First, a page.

Researchers working at the Hopkins School of Medicine have developed a novel treatment for a common, often fatal, condition that strikes down patients days after an aneurysm.
About 30 percent of patients who suffer from subarachnoid hemorrhage (SAH) - bleeding into the area between the brain and the beginning of the spinal cord - as a result of a ruptured aneurysm go on to develop vasospasm, where vessels contract and constrict. Four to fourteen days after hemorrhage, the blood vessels going to the brain become inflamed and dangerously constricted. The narrow vessels cut off the brain's supply of oxygen and put patients at a high risk for stroke. Vasospasm is the primary cause of death in patients who have suffered SAH.
A research team led by Rafael Tamargo of the Department of Neurosurgery has shown that nitric oxide, delivered to the brain in small polymers, greatly decreases the risk of vasospasm after SAH in a mouse model.
"One of the most difficult problems that we face is that we can fix an aneurysm that has ruptured. Then I saw one third of patients developed this problem of vasospasm, and we didn't have a way to treat it," Tamargo, who is a neurosurgeon and specializes in aneurysms, said. Nitric oxide, which has the chemical formula NO and is not to be confused with the more notorious nitrous oxide, or laughing gas, is a gas normally produced and used in the body as a rapidly-diffusing signaling molecule. For example, nitric oxide dilates blood vessels by signaling the surrounding smooth muscle to relax, and is used by the immune system to combat bacterial infections.
Tamargo's previous research found that the root cause of vasospasm is not narrowing blood vessels as once believed, but instead an inflammation of the brain. The spastic and constricting vessels are just one symptom of inflammation. "One of the things I've been doing is trying to find drugs that will both inhibit the inflammation and dilate the vessels," Tamargo said. "That's how we became interested in nitric oxide. It's a very good drug for both."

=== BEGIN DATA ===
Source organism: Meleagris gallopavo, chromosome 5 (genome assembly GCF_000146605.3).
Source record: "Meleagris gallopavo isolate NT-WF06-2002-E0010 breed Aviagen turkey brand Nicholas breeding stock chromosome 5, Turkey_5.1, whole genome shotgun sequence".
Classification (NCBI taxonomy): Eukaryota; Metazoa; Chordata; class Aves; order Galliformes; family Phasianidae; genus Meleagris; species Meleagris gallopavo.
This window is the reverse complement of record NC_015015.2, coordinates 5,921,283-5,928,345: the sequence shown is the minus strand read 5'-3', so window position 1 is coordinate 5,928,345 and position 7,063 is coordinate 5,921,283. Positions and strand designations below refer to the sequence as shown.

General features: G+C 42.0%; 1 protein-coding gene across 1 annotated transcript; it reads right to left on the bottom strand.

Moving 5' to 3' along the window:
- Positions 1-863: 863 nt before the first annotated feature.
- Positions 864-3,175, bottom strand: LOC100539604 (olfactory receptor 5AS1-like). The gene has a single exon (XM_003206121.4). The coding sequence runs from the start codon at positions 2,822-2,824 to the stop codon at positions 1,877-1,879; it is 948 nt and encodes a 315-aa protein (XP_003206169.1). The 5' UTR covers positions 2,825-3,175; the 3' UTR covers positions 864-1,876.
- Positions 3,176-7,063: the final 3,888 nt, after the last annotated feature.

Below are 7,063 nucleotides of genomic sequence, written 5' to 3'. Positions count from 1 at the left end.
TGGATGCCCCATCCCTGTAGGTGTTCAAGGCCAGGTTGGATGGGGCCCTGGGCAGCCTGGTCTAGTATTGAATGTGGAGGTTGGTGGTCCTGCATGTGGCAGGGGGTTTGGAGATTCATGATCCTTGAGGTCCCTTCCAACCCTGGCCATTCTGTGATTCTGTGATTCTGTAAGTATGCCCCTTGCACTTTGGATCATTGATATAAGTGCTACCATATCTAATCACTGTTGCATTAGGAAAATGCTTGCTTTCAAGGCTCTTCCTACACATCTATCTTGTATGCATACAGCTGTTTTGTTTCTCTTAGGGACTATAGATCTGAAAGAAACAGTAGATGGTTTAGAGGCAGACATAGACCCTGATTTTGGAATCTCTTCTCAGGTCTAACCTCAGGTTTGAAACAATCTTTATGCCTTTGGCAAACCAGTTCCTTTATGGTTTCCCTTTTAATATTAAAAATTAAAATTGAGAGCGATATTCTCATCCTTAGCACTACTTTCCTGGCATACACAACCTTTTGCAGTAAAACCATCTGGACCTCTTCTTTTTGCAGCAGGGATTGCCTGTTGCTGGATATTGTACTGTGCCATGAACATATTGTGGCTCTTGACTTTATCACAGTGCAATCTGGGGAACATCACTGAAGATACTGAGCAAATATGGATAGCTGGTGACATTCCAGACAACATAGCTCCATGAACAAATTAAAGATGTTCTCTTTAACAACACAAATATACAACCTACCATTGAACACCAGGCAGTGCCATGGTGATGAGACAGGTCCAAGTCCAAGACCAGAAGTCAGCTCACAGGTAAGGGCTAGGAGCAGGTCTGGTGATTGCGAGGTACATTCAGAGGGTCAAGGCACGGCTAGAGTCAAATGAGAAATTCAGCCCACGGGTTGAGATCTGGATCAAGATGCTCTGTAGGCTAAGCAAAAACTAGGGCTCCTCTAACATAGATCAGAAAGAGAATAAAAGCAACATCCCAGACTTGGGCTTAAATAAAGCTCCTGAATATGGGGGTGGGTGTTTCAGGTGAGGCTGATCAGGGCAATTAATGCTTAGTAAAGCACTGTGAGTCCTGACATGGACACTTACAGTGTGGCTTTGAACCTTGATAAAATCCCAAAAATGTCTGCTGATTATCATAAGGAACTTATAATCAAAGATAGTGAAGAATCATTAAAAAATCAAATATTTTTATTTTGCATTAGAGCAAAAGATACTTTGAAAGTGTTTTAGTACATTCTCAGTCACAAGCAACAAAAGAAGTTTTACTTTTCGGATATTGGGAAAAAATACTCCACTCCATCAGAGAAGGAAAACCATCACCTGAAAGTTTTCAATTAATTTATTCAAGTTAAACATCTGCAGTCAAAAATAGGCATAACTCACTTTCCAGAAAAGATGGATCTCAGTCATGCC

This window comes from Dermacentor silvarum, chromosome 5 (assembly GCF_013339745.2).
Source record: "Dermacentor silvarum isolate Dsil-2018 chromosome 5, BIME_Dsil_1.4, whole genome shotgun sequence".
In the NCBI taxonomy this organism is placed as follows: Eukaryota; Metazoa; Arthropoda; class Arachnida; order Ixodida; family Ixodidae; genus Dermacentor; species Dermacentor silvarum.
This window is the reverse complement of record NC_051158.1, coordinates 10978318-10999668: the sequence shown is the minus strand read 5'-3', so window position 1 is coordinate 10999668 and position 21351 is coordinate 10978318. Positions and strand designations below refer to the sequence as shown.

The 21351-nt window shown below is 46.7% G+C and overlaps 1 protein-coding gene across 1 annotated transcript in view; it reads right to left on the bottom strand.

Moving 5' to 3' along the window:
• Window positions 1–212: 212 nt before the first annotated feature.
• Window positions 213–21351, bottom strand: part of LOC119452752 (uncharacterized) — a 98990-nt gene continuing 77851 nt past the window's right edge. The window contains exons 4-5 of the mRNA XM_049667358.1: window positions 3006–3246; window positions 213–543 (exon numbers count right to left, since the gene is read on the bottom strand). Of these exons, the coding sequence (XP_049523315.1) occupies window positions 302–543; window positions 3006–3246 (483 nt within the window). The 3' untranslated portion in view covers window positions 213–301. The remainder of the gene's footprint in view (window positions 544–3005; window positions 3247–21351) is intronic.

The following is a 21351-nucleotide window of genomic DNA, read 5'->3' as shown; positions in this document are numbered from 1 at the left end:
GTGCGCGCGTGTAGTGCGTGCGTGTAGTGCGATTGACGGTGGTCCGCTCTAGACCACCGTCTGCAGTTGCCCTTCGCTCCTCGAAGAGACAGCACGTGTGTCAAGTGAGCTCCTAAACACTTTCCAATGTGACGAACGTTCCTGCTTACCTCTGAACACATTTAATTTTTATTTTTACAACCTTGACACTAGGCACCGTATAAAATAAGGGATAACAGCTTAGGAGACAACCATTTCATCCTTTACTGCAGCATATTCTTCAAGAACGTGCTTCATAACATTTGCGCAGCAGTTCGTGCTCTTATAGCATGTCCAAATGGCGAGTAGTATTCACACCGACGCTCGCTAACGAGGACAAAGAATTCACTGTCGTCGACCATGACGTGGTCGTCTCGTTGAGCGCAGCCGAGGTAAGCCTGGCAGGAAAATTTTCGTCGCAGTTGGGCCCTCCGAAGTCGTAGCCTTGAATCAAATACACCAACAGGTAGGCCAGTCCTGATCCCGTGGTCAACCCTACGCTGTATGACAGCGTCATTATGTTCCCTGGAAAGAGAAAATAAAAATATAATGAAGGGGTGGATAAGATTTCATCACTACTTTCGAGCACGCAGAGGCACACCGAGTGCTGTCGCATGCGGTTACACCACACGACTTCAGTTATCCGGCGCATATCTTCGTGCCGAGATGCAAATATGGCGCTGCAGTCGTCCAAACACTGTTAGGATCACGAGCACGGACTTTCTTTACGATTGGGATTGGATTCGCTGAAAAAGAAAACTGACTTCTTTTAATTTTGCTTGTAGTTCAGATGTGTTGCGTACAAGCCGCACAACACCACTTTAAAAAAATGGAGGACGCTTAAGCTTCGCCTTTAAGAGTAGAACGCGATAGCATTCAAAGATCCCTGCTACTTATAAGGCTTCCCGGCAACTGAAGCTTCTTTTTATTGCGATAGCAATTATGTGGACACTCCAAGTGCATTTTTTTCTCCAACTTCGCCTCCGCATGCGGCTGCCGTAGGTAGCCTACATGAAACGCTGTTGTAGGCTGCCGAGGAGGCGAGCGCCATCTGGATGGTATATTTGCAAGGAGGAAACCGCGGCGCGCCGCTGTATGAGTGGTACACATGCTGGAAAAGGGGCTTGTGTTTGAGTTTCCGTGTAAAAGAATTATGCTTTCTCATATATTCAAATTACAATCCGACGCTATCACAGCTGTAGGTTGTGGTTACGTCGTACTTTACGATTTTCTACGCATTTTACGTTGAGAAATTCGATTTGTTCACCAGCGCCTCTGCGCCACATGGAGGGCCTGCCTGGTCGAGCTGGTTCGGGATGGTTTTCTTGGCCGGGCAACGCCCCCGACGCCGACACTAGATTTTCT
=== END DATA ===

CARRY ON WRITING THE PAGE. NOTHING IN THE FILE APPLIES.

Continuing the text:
Nitric oxide reduces the risk of vasospasm in two ways. First, it dilates vessels around the brain, increasing blood flow. Second, it inhibits white blood cells, decreasing inflammation.
Tamargo's research team developed a method to introduce nitric oxide locally in order to minimize side effects. Nitric oxide is incorporated into small polymers which are delivered to the brain via a small opening where the skull meets the neck. Cerebrospinal fluid then carries the drug throughout the brain.
The team found that mice who suffered SAH and then were treated with the nitric oxide polymers had fewer constricted blood vessels, lower inflammation and higher activity overall than a control group that had undergone a sham operation.
However, the researchers were curious about another aspect of the disorder. 30 percent of patients develop vasospasm after SAH, and another 40 percent develop constricted blood vessels that do not progress to vasospasm. What made some people more susceptible than others? It turns out people with the haptoglobin2-2 genotype develop vasospasm with a much greater frequency.
Humans, unlike most other animals, have two types of a protein that helps recycle hemoglobin, called haptoglobin. When red blood cells die and release hemoglobin, haptoglobin binds the free hemoglobin and takes it to the liver for recycling. The two alleles are haptoglobin-1 and haptoglobin-2. The second form binds hemoglobin more weakly than the first.
After an aneurysm, many dead red blood cells at the site of the aneurysm must be recycled. If haptoglobin cannot keep up, the excess hemoglobin causes inflammation, leading to vasospasm. When mice that had two copies of the human haptoglobin-2 gene were treated with nitric oxide, they had more dilated vessels, less inflammation and more activity. These results showed that nitric oxide is a potent drug even in the worst cases.
There are many obstacles to overcome before nitric oxide delivery can be considered as a therapy for humans. Tamargo says drug companies have no interest in developing a drug that must be administered through an opening in the brain.
"I'm looking for drugs that we can give systemically without using the control released polymers," Tamango said. The researchers' ultimate goal is to use their results to treat human patients.